Top Food Pairings for Chardonnay





Chardonnay is a rarity among grape varieties as it can be grown in many different climates. From hot climates to cool, it will thrive and produce very different expressions: as a general rule, a cool climate will produce grapes that are quite high in acidity and that have green apple, citrus flavours, whereas the warmer the climate the riper and more tropical the fruit flavour, the lower the acidity and the higher the alcohol. Its attributes, however, are not just determined by its climate: its character is largely determined by technique and terroir.
 
One glass of Chardonnay can differ hugely from the next. It can be buttery, oaky, mineral-like or fruity, or a combination of these flavours. It is often oaked or fermented in the barrel, and it is this influence that creates a vanilla and nutty flavour in the wine.
 
“All over the world, producing Chardonnay has been seen as a rite of passage in new wine regions. Almost any wine producer with ambitions to belong to the great international club of wine grown-ups has to prove that he or she can make a Chardonnay, preferably a Chardonnay fermented and matured in new(ish) oak barrels the Burgundian way, with the best of them.”
Jancis Robinson
 
The many different styles of Chardonnay make it an incredibly versatile pairing with food.
 
 
Cool climate, unoaked chardonnay (such as Chablis)
 
This type of Chardonnay will normally be quite high in acidity and light in alcohol with green apple and citrus flavours.
 
Oysters by Alpha
 
This is a particularly good match for shellfish and grilled or steamed fish. Crabs, prawns and oysters make for a great match, as does smoked salmon. The high acidity of a Chardonnay like Chablis will cut through the oiliness of the smoked salmon. Chablis goes very well with light salads, grilled vegetables and simply flavoured chicken.
 
 
Lightly oaked Chardonnay (such as a Puligny Montrachet)
 
This type of Chardonnay is from further south in Burgundy, and so the fruit is a little riper and oak tends to be used.
 
 
 
Warm salmon with a slightly richer sauce (like a hollandaise or a buttery/creamy sauce) would be a great match for a lightly oaked White Burgundy. The richer flavours in fish pie or fish cakes are perfect for this style of wine. Sashimi and Sushi would also work very well. Grilled Lobster is delicious with a lightly oaked Chardonnay like Puligny Montrachet or even Meursault.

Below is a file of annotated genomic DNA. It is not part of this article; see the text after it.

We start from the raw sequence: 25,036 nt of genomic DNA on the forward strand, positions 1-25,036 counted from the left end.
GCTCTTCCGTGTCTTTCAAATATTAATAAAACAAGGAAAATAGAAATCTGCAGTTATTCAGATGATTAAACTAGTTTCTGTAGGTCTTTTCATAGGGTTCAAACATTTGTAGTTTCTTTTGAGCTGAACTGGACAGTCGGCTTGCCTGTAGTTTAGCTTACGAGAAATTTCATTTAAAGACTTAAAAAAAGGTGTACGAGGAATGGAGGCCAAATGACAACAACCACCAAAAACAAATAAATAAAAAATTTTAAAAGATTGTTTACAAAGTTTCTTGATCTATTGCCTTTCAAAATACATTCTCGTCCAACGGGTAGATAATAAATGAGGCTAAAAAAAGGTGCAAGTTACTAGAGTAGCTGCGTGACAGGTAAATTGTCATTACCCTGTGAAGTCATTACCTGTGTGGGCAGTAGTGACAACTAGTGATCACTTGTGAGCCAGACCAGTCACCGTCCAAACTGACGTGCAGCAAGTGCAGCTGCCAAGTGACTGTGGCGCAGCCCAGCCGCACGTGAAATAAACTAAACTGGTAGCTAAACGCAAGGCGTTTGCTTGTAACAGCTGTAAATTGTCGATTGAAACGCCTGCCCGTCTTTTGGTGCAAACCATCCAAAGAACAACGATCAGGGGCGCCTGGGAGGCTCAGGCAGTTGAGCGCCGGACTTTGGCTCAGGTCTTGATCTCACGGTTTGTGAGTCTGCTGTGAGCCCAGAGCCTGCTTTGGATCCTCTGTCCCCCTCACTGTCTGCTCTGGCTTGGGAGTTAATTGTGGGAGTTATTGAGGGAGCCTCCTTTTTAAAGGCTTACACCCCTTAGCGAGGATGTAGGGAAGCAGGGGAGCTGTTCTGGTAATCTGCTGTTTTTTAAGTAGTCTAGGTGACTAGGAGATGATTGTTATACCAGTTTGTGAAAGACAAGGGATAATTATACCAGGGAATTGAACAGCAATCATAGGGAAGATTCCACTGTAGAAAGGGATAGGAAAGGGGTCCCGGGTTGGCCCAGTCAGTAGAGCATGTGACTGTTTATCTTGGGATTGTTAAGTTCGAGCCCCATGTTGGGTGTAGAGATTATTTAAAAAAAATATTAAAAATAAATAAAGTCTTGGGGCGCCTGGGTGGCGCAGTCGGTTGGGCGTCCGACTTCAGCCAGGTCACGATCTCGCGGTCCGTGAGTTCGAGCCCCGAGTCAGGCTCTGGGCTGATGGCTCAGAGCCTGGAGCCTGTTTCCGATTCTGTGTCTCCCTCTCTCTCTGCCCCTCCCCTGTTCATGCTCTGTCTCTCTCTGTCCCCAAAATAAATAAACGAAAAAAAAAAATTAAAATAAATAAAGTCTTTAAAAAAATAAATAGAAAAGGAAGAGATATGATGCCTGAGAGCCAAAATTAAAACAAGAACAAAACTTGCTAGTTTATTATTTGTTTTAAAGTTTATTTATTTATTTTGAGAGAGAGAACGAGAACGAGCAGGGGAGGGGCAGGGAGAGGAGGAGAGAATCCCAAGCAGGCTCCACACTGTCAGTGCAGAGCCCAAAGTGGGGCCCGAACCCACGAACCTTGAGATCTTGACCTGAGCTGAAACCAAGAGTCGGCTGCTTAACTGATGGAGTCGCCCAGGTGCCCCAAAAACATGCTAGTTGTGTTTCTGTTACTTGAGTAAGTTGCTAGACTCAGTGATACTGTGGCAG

Fruitier, unoaked Chardonnays (from warmer climates such as the South of France, Chile and South Africa)
 
These Chardonnays will typically have more of a tropical, peach and melon flavour.
 
Fish Pie by Martin Thomas
 
The increase in tropical, fruit flavour means these Chardonnays will subsequently combine well with dishes with more flavour, although too rich a dish will drown out the flavour in the wine. Fish and white meat dishes with a more complicated sauce and meaty, cheesy salads will work well with these Chardonnays.
 

Fruitier, oaked Chardonnays (from America, Australia and Chile)
 
These Chardonnays will likely be full of ripe, tropical fruit and will be full-bodied, buttery, with higher alcohol levels and nutty, vanilla flavours from the time spent in oak.
 
 Spaghetti Carbonara by JeffreyW
 
These Chardonnays can stand up to and will pair very well with the richer, creamier, cheesier dishes. Creamy pasta dishes and Asian dishes with coconut milk will complement the rich, creamy flavours in the wine, although avoid very spicy dishes as this will accentuate the alcohol burn in the wine. Buttery, nutty dishes will work very well.
 
Main blog image by  John Morgan
 
 
 Have a look at our '10 Things to Know about Chardonnay' blog post too

 
 

Written by: Lucy Prosser

Lucy Prosser 

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